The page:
FIC: "Redefining" for carrot Recipient: carrot/vikingcarrot Author/Artist:gala_apples Title: Redefining Rating: pg 13 Pairings: Regulus Black/Walden Macnair Word Count: 1694 Warnings: blood, vaguely mentioned dub-con Summary: A family feud puts a budding Creature expert right where he would never choose to go, the Committee for the Disposal of Dangerous Creatures. Author's/Artist's Notes: Thanks to l3petitemort for the beta. Carrot, I'm sorry this wasn't as high a rating as you wanted, hopefully the bleakness will make up for the lack of sex. I based Walden off the DE cards you drew back in the day, I remember being really impressed by them.
Regulus always knew Professor Samuels hated him. He's pretty sure it's not just him, it's the Black family in general. He scowls just as much at the Gryffindor table where Sirius is gesturing emphatically with his fork as he does at the Slytherin table. Regulus isn't sure what father did to him: he suspects blackmail of some kind; the action is currency in his father's circle of peers. He isn't his father, though he may appear to be moreso than Sirius, but no matter how he tries to convince Samuels of that, it doesn't matter. By seventh year, Regulus has gotten past trying to impress the bitter old man.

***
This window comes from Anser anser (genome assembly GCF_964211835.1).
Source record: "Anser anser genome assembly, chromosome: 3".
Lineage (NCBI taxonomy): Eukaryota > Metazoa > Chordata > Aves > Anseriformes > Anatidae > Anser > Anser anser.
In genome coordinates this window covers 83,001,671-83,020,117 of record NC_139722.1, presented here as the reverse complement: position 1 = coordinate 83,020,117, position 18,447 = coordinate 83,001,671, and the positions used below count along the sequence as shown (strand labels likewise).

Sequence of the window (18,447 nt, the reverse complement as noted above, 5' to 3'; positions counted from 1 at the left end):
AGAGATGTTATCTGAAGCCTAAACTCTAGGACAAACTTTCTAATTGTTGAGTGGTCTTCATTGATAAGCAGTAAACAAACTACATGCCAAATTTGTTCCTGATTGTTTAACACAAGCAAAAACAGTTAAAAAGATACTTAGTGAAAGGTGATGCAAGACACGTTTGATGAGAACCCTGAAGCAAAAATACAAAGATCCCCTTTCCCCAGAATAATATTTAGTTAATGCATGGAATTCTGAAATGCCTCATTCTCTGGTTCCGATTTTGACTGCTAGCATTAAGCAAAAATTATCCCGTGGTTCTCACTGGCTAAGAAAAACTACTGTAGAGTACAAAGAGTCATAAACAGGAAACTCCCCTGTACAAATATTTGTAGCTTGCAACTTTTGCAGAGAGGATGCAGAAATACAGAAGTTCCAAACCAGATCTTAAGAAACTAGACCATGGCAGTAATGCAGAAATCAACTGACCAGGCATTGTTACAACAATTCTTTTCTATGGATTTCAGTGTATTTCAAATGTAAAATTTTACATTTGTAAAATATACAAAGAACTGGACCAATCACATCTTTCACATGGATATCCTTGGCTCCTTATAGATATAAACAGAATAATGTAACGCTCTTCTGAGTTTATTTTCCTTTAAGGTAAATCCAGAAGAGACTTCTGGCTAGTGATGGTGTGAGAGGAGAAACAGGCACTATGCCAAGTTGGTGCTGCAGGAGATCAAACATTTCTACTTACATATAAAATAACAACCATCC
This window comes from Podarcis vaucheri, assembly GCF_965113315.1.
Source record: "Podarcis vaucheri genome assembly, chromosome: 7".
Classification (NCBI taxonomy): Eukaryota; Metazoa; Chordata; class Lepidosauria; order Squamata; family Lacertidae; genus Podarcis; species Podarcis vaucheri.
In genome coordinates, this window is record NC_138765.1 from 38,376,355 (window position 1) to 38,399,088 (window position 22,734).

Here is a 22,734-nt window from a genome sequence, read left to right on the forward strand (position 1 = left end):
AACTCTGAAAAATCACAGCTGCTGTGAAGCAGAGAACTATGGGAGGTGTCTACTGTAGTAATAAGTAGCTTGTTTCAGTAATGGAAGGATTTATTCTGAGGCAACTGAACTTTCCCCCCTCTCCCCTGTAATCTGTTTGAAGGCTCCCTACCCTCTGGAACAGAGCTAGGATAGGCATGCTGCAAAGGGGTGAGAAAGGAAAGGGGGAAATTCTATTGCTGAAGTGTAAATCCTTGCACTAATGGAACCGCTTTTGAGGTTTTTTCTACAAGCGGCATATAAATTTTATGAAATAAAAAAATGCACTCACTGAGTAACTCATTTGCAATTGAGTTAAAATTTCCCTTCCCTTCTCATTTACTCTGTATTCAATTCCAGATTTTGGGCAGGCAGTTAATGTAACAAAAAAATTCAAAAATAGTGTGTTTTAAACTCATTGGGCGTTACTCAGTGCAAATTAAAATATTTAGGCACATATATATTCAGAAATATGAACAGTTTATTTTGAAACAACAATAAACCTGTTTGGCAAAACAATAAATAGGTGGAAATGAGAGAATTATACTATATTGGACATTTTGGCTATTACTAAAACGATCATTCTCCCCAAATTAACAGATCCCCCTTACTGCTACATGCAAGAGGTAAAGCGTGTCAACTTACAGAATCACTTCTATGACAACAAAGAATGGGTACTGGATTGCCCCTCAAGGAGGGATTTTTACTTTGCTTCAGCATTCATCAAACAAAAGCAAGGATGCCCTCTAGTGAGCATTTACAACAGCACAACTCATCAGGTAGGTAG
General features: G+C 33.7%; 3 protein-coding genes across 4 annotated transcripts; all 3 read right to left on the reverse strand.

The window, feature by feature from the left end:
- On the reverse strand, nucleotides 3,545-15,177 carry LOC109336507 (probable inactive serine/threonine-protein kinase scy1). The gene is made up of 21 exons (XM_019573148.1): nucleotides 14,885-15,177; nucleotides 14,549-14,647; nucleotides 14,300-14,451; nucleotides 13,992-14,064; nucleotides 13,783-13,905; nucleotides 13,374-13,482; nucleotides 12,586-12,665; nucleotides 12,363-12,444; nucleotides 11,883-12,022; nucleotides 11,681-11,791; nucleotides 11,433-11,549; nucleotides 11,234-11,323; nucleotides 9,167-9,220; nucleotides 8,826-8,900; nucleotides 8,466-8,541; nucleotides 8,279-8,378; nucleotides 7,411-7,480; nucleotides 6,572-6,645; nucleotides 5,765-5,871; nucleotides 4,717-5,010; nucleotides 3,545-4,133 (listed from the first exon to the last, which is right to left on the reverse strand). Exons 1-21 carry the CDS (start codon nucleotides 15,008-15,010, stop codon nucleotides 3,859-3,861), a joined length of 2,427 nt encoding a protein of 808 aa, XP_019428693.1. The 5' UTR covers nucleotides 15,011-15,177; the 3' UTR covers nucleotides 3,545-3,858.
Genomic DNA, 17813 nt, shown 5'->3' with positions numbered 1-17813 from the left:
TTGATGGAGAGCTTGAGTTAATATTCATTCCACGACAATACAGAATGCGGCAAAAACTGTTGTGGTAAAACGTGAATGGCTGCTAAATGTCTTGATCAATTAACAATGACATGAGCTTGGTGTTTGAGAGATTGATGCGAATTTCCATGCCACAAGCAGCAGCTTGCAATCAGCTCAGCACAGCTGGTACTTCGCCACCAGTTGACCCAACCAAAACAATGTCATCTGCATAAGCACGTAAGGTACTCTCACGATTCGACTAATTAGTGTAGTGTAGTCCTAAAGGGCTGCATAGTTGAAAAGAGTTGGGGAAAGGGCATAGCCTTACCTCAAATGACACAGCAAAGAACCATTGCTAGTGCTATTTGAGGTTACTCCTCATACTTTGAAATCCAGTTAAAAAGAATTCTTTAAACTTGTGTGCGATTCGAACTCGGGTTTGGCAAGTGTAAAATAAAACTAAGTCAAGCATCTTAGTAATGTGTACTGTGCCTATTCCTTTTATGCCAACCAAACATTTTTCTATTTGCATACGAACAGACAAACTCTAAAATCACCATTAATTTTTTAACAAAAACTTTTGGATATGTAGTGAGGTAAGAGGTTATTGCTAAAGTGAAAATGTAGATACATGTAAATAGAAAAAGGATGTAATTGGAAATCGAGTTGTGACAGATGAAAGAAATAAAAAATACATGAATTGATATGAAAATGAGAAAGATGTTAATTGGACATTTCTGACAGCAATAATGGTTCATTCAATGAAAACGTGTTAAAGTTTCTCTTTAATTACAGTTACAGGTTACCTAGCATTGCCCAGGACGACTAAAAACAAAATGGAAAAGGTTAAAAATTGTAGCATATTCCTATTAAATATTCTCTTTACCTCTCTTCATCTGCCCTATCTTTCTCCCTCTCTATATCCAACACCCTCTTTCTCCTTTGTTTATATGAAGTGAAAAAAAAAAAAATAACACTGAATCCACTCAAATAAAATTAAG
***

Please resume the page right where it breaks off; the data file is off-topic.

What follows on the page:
What he didn't expect was just how much the Care of Magical Creatures professor loathed him. It's a strong word for a teacher-student relationship, but it's the only one that fits. It's the only explanation that lands him in Walden Macnair's office. Every seventh year has an apprenticeship, and while Bitson is out in bloody Romania, deftly avoiding being set on fire by dragons, and McKinnon is caring for Mooncalves, Regulus is listening to this dark, foul man explain the necessity of his post as executioner of dangerous animals.
"The truth is, all beasts are vile. Unfortunately, we can only rid ourselves of a few. Those that show their true nature, those that savage humans with utter glee. I don't regret ridding the earth of them, only that I can't also remove their owners. Those that consort deserve what they get."
Regulus listens to Macnair like he listens to mother, hands folded stiffly in his lap, posture rigid against the wooden chair. His choices are limited; listen or drop out of NEWTs level CoMC. It's easy to distinguish the lesser of two evils.